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Year : 1996  |  Volume : 62  |  Issue : 2  |  Page : 116-117

Trichotillomania in a 2-year-old child

Correspondence Address:
Puneet Bhargava

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Source of Support: None, Conflict of Interest: None

PMID: 20947999

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A case report of a 2-year-old child with trichotillomania is described.

Keywords: Trichotillomania, Hair pulling tics

How to cite this article:
Bhargava P, Kuldeep C M, Mathur D, Mathur. Trichotillomania in a 2-year-old child. Indian J Dermatol Venereol Leprol 1996;62:116-7

How to cite this URL:
Bhargava P, Kuldeep C M, Mathur D, Mathur. Trichotillomania in a 2-year-old child. Indian J Dermatol Venereol Leprol [serial online] 1996 [cited 2020 Jan 23];62:116-7. Available from: http://www.ijdvl.com/text.asp?1996/62/2/116/4337

  Introduction Top

Forcible extraction of hair is an important but often unrecognized cause of alopecia. A careful history is essential to identify this type of traumatic alopecia. Hair pulling tics or trichotillomania is found in children of both sexes. It is often seen in mentally retarted or normal children between 4-10 years.[1] However some case reports mention it in children as early as 18 months[2] and also in adults. Only a few case reports are available in Indian literature.[3] We describe a 2-year-old female child with trichotillomania.

  Case Report Top

A 2-year-old female child was brought for complaint of loss of scalp hair occurring for 3 months. Family history suggested that father of the child got service as a driver recently and mother of the child was emotionally upset due to loneliness. The child appeared to be neglected and emotionally inactive and developed the habit of hair pulling tics.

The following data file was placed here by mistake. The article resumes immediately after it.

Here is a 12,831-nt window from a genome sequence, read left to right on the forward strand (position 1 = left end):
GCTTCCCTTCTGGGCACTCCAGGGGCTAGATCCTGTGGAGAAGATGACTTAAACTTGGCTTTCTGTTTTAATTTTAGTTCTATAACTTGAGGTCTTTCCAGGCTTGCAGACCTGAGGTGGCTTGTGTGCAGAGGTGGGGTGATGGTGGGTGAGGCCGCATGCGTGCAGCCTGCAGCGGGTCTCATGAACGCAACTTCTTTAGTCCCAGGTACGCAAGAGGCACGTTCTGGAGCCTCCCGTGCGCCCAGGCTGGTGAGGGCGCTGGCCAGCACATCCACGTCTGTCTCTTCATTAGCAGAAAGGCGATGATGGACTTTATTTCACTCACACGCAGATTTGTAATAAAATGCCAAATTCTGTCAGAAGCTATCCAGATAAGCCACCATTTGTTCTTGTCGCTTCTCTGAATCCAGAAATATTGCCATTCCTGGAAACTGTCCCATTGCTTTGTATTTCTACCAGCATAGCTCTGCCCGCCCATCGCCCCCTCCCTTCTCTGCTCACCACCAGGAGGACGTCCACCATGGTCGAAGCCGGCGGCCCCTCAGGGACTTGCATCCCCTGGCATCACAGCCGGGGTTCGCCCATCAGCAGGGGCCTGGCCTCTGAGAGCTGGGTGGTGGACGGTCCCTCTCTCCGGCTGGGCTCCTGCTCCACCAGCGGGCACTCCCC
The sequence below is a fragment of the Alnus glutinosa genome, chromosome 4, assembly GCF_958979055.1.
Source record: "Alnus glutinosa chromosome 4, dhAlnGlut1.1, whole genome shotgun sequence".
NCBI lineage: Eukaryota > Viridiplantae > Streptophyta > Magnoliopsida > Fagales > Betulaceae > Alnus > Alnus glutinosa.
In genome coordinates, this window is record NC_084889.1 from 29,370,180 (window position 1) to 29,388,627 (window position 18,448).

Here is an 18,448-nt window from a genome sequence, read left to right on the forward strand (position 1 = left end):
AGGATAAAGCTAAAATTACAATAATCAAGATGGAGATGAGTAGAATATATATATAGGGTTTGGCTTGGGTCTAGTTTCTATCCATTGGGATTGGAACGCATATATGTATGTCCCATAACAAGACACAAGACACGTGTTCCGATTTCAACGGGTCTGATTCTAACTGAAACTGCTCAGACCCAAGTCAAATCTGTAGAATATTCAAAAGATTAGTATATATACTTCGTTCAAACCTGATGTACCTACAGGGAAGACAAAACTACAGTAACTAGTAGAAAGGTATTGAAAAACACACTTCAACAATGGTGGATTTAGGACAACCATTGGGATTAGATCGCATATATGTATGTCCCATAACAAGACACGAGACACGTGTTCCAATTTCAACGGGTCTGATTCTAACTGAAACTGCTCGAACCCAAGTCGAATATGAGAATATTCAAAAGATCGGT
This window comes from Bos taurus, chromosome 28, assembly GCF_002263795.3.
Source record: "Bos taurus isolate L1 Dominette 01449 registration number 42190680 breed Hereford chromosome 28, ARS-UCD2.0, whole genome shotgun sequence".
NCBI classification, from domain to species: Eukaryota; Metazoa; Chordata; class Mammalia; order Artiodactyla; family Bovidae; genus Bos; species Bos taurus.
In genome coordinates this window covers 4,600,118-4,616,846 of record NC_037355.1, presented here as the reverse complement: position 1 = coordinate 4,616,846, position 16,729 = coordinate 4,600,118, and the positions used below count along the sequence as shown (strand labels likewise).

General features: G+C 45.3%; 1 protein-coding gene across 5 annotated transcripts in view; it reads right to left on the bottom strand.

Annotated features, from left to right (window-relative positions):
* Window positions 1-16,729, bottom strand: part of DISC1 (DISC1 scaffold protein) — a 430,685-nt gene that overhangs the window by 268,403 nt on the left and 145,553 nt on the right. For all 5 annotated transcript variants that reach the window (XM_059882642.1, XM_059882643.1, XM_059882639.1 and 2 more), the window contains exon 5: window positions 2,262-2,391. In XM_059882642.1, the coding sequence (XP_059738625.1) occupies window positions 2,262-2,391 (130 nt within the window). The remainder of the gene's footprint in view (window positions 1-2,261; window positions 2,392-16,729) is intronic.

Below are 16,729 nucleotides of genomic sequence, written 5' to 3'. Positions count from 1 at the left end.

Physical examination evidenced irregular patchy loss of scalp hair on left frontoparietal region [Figure - 1] without association with genetic or acquired hair or scalp disorders. Systemic examination revealed no abnormalities. Psychiatric analysis was equivocal. Investigations including KOH mount were normal.

  Discussion Top

Hair pulling tic is a form of nervous tic of pulling the hair and twisting it round the fingers leading to a patch of partial alopecia. Most of the reports in literature have mentioned that conflict free separation and emotional modulation from the mother by young children is not developed in these patients.

Mothers of such children are intensively demanding, ambivalent and inconsistent but fathers are emotionally normal. It impedes the development of adaptive mechanism in children to release the mental tension, to control the impulses and unresolved anger. Hair pulling becomes one of the pathways for the discharge of tension.

  References Top

1.Ebling FJG, Dawber R, Rook A. The Hair. In: Rook A, Wilkinson DS, Ebling FJG, eds. Textbook of dermatology. Oxford: Oxford University Press, 1987:1993-4.  Back to cited text no. 1    
2.Koblenzer CS. Psychologic aspects of skin diseases. In: Fitzpatrick TB, Eisen AZ, Wolf K, et al, eds. Dermatology in general medicine. New York: McGraw-Hill, 1993:22.  Back to cited text no. 2    
3.Singh G. Emotional traction alopecia. Ind J Dermatol Venereol Leprol 1975; 41:54-6.  Back to cited text no. 3    


[Figure - 1]


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